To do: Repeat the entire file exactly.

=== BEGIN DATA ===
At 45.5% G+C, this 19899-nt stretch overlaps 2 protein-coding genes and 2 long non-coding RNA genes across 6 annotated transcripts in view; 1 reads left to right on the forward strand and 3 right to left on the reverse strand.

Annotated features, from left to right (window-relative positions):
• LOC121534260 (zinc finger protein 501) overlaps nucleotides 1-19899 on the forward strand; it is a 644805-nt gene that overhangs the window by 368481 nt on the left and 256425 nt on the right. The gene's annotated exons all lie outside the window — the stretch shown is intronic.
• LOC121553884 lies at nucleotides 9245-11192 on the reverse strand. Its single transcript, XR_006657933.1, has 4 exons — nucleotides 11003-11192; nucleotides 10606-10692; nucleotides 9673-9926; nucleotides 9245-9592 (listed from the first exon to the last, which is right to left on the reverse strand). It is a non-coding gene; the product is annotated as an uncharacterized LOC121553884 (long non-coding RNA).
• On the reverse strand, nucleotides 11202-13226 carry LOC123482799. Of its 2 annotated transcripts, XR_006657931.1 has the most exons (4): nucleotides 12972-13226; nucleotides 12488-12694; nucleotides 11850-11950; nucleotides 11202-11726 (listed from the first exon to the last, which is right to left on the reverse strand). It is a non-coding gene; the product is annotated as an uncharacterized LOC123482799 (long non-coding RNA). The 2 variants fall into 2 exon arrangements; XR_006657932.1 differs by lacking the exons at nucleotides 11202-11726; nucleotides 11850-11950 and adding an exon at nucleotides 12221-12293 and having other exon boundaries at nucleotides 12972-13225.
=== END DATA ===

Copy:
At 45.5% G+C, this 19899-nt stretch overlaps 2 protein-coding genes and 2 long non-coding RNA genes across 6 annotated transcripts in view; 1 reads left to right on the forward strand and 3 right to left on the reverse strand.

Annotated features, from left to right (window-relative positions):
• LOC121534260 (zinc finger protein 501) overlaps nucleotides 1-19899 on the forward strand; it is a 644805-nt gene that overhangs the window by 368481 nt on the left and 256425 nt on the right. The gene's annotated exons all lie outside the window — the stretch shown is intronic.
• LOC121553884 lies at nucleotides 9245-11192 on the reverse strand. Its single transcript, XR_006657933.1, has 4 exons — nucleotides 11003-11192; nucleotides 10606-10692; nucleotides 9673-9926; nucleotides 9245-9592 (listed from the first exon to the last, which is right to left on the reverse strand). It is a non-coding gene; the product is annotated as an uncharacterized LOC121553884 (long non-coding RNA).
• On the reverse strand, nucleotides 11202-13226 carry LOC123482799. Of its 2 annotated transcripts, XR_006657931.1 has the most exons (4): nucleotides 12972-13226; nucleotides 12488-12694; nucleotides 11850-11950; nucleotides 11202-11726 (listed from the first exon to the last, which is right to left on the reverse strand). It is a non-coding gene; the product is annotated as an uncharacterized LOC123482799 (long non-coding RNA). The 2 variants fall into 2 exon arrangements; XR_006657932.1 differs by lacking the exons at nucleotides 11202-11726; nucleotides 11850-11950 and adding an exon at nucleotides 12221-12293 and having other exon boundaries at nucleotides 12972-13225.